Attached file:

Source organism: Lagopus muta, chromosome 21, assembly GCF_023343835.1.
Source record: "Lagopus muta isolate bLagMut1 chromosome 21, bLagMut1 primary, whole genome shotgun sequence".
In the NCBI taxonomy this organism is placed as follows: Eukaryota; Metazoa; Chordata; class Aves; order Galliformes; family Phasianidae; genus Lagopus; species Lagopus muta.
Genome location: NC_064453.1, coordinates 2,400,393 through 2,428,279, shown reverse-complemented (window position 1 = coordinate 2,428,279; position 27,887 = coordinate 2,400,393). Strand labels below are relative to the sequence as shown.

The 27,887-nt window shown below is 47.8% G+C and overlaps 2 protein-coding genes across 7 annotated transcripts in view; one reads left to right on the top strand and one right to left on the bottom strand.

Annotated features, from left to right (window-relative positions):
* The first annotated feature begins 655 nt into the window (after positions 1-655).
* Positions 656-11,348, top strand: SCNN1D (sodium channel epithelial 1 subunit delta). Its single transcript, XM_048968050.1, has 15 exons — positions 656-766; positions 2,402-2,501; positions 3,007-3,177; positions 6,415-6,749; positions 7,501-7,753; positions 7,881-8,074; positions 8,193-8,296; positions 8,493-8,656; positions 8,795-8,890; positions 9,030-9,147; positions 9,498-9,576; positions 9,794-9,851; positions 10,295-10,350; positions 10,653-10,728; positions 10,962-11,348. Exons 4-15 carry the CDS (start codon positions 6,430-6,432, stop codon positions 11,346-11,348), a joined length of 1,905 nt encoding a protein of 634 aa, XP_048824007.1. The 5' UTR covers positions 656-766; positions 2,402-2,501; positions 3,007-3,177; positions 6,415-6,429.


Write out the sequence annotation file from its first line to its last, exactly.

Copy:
Source organism: Lagopus muta, chromosome 21, assembly GCF_023343835.1.
Source record: "Lagopus muta isolate bLagMut1 chromosome 21, bLagMut1 primary, whole genome shotgun sequence".
In the NCBI taxonomy this organism is placed as follows: Eukaryota; Metazoa; Chordata; class Aves; order Galliformes; family Phasianidae; genus Lagopus; species Lagopus muta.
Genome location: NC_064453.1, coordinates 2,400,393 through 2,428,279, shown reverse-complemented (window position 1 = coordinate 2,428,279; position 27,887 = coordinate 2,400,393). Strand labels below are relative to the sequence as shown.

The 27,887-nt window shown below is 47.8% G+C and overlaps 2 protein-coding genes across 7 annotated transcripts in view; one reads left to right on the top strand and one right to left on the bottom strand.

Annotated features, from left to right (window-relative positions):
* The first annotated feature begins 655 nt into the window (after positions 1-655).
* Positions 656-11,348, top strand: SCNN1D (sodium channel epithelial 1 subunit delta). Its single transcript, XM_048968050.1, has 15 exons — positions 656-766; positions 2,402-2,501; positions 3,007-3,177; positions 6,415-6,749; positions 7,501-7,753; positions 7,881-8,074; positions 8,193-8,296; positions 8,493-8,656; positions 8,795-8,890; positions 9,030-9,147; positions 9,498-9,576; positions 9,794-9,851; positions 10,295-10,350; positions 10,653-10,728; positions 10,962-11,348. Exons 4-15 carry the CDS (start codon positions 6,430-6,432, stop codon positions 11,346-11,348), a joined length of 1,905 nt encoding a protein of 634 aa, XP_048824007.1. The 5' UTR covers positions 656-766; positions 2,402-2,501; positions 3,007-3,177; positions 6,415-6,429.